This white paper proposes some ideas for transitioning a highway to driverless cars in several steps.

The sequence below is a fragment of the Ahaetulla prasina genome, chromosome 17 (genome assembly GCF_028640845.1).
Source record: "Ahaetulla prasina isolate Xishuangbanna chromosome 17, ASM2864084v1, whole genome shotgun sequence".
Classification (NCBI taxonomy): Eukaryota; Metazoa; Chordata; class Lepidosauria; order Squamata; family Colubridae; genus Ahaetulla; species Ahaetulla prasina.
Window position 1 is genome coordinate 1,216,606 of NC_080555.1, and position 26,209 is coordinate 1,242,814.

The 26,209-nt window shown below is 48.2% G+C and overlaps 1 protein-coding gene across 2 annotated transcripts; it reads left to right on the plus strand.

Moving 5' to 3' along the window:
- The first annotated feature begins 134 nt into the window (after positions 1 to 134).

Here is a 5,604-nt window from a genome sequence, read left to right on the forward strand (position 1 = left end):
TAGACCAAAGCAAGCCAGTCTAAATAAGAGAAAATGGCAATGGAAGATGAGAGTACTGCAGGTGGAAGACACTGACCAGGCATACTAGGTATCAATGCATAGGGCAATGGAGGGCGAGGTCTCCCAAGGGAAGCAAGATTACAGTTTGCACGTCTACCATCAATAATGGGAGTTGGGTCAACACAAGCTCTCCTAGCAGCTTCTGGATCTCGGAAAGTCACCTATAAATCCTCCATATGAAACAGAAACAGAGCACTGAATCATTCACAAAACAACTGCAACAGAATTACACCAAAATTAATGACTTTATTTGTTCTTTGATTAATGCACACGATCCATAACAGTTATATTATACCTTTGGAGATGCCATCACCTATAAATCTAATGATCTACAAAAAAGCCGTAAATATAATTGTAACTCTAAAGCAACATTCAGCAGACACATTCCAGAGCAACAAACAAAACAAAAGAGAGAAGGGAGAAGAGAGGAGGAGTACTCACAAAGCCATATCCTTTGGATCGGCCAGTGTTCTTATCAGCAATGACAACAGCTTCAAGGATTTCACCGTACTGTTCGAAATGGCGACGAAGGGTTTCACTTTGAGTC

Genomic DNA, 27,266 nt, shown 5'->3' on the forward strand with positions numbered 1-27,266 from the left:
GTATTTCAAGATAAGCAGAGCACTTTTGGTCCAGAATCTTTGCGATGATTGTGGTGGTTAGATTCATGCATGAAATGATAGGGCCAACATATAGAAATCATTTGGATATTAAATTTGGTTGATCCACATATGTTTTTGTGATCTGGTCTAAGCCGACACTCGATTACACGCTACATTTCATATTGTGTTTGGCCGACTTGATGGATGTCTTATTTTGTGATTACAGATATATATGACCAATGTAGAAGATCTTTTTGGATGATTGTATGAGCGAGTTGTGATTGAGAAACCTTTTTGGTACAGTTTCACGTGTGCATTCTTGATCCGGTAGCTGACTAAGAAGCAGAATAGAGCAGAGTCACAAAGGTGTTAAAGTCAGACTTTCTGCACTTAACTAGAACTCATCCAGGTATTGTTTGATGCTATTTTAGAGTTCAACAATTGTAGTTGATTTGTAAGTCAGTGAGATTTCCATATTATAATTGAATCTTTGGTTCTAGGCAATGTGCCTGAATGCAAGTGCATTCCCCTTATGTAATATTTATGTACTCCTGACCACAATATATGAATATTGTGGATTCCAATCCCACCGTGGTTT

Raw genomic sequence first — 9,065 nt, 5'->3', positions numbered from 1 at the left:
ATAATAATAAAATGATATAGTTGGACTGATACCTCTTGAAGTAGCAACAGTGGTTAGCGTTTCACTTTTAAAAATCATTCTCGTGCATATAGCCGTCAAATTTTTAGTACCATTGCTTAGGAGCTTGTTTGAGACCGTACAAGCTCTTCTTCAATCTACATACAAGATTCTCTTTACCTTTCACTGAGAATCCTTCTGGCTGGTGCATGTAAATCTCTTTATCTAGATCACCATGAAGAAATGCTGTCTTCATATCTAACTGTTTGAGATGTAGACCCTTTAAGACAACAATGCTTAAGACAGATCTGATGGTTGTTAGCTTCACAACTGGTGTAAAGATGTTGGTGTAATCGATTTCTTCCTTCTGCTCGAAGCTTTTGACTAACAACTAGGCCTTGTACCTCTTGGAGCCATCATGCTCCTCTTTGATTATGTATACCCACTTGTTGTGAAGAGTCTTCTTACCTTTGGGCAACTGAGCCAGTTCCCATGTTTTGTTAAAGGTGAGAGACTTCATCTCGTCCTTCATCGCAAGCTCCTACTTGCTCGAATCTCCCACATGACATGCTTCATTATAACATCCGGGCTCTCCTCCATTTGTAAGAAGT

The first step would be allowing autonomous vehicles into HOV lanes, the next step would be dedicating a lane to autonomous vehicles, and the final step would be expanding until all lanes are autonomous only. Regulators may want to phase these steps in with vehicles reaching various levels of the NHTSA/SAE autonomous driving framework (e.g., Level 3 automatic braking and lane control or 4 automatic control of all aspects of driving without the need for human intervention). We believe the first step of allowing autonomous vehicles in the HOV lanes could begin immediately with Level 3 and higher vehicles. A dedicated lane (each way) for autonomous vehicles could occur as soon as we have a significant number of such vehicles on our roads which could be 2025 or earlier if a tipping point has occurred. We can imagine that limiting non-autonomous vehicles to one lane on I-5 could occur beginning in 2030, which would mean at least three exclusive lanes for autonomous vehicles from Seattle to Everett, two exclusive lanes from Everett to Marysville and one north of Marysville to Vancouver’s downtown area.